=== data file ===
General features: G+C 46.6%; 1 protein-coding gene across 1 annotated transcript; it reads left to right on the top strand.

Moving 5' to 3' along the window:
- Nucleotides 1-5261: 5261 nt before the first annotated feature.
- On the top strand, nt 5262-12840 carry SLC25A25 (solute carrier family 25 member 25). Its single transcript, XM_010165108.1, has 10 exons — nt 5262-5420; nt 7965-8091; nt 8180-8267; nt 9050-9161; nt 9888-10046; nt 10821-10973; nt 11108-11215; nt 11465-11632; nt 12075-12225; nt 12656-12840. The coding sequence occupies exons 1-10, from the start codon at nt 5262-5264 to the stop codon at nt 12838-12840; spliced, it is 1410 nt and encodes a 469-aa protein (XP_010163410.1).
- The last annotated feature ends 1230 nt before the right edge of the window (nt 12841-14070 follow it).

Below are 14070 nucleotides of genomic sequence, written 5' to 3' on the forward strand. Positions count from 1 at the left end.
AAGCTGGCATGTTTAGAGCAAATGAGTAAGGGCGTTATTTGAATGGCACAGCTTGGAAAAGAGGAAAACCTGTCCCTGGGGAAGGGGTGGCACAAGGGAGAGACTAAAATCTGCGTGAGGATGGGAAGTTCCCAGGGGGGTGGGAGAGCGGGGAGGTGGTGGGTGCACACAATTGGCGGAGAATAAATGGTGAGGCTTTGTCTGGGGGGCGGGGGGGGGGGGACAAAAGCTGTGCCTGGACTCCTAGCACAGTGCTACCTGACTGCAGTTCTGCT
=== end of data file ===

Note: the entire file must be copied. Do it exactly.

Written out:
General features: G+C 46.6%; 1 protein-coding gene across 1 annotated transcript; it reads left to right on the top strand.

Moving 5' to 3' along the window:
- Nucleotides 1-5261: 5261 nt before the first annotated feature.
- On the top strand, nt 5262-12840 carry SLC25A25 (solute carrier family 25 member 25). Its single transcript, XM_010165108.1, has 10 exons — nt 5262-5420; nt 7965-8091; nt 8180-8267; nt 9050-9161; nt 9888-10046; nt 10821-10973; nt 11108-11215; nt 11465-11632; nt 12075-12225; nt 12656-12840. The coding sequence occupies exons 1-10, from the start codon at nt 5262-5264 to the stop codon at nt 12838-12840; spliced, it is 1410 nt and encodes a 469-aa protein (XP_010163410.1).
- The last annotated feature ends 1230 nt before the right edge of the window (nt 12841-14070 follow it).

Below are 14070 nucleotides of genomic sequence, written 5' to 3' on the forward strand. Positions count from 1 at the left end.
AAGCTGGCATGTTTAGAGCAAATGAGTAAGGGCGTTATTTGAATGGCACAGCTTGGAAAAGAGGAAAACCTGTCCCTGGGGAAGGGGTGGCACAAGGGAGAGACTAAAATCTGCGTGAGGATGGGAAGTTCCCAGGGGGGTGGGAGAGCGGGGAGGTGGTGGGTGCACACAATTGGCGGAGAATAAATGGTGAGGCTTTGTCTGGGGGGCGGGGGGGGGGGGACAAAAGCTGTGCCTGGACTCCTAGCACAGTGCTACCTGACTGCAGTTCTGCT